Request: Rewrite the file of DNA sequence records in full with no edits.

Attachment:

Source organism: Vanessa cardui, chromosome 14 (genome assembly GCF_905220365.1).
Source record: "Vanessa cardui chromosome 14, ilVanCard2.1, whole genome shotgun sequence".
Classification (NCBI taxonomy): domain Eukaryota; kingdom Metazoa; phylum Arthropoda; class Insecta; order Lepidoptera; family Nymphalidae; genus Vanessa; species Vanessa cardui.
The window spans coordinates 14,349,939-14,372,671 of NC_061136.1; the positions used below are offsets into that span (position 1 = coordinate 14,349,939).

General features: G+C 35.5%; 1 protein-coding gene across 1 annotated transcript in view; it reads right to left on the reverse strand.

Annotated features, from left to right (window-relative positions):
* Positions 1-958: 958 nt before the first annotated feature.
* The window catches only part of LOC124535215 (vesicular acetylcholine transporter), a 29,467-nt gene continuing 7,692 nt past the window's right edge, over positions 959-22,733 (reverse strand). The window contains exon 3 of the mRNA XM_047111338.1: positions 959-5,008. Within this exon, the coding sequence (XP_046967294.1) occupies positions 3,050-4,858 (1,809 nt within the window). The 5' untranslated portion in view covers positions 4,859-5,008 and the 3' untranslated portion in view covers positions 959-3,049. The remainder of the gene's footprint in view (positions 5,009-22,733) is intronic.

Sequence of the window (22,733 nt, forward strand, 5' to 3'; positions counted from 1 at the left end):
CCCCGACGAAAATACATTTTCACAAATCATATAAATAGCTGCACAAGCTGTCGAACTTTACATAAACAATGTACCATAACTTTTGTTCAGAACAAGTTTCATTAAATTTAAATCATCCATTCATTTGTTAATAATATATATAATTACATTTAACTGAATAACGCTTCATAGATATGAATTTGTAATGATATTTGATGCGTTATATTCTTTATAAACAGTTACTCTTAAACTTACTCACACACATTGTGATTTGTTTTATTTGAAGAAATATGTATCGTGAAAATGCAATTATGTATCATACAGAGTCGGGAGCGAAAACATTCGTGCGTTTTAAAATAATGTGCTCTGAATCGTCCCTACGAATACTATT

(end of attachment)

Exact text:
Source organism: Vanessa cardui, chromosome 14 (genome assembly GCF_905220365.1).
Source record: "Vanessa cardui chromosome 14, ilVanCard2.1, whole genome shotgun sequence".
Classification (NCBI taxonomy): domain Eukaryota; kingdom Metazoa; phylum Arthropoda; class Insecta; order Lepidoptera; family Nymphalidae; genus Vanessa; species Vanessa cardui.
The window spans coordinates 14,349,939-14,372,671 of NC_061136.1; the positions used below are offsets into that span (position 1 = coordinate 14,349,939).

General features: G+C 35.5%; 1 protein-coding gene across 1 annotated transcript in view; it reads right to left on the reverse strand.

Annotated features, from left to right (window-relative positions):
* Positions 1-958: 958 nt before the first annotated feature.
* The window catches only part of LOC124535215 (vesicular acetylcholine transporter), a 29,467-nt gene continuing 7,692 nt past the window's right edge, over positions 959-22,733 (reverse strand). The window contains exon 3 of the mRNA XM_047111338.1: positions 959-5,008. Within this exon, the coding sequence (XP_046967294.1) occupies positions 3,050-4,858 (1,809 nt within the window). The 5' untranslated portion in view covers positions 4,859-5,008 and the 3' untranslated portion in view covers positions 959-3,049. The remainder of the gene's footprint in view (positions 5,009-22,733) is intronic.

Sequence of the window (22,733 nt, forward strand, 5' to 3'; positions counted from 1 at the left end):
CCCCGACGAAAATACATTTTCACAAATCATATAAATAGCTGCACAAGCTGTCGAACTTTACATAAACAATGTACCATAACTTTTGTTCAGAACAAGTTTCATTAAATTTAAATCATCCATTCATTTGTTAATAATATATATAATTACATTTAACTGAATAACGCTTCATAGATATGAATTTGTAATGATATTTGATGCGTTATATTCTTTATAAACAGTTACTCTTAAACTTACTCACACACATTGTGATTTGTTTTATTTGAAGAAATATGTATCGTGAAAATGCAATTATGTATCATACAGAGTCGGGAGCGAAAACATTCGTGCGTTTTAAAATAATGTGCTCTGAATCGTCCCTACGAATACTATT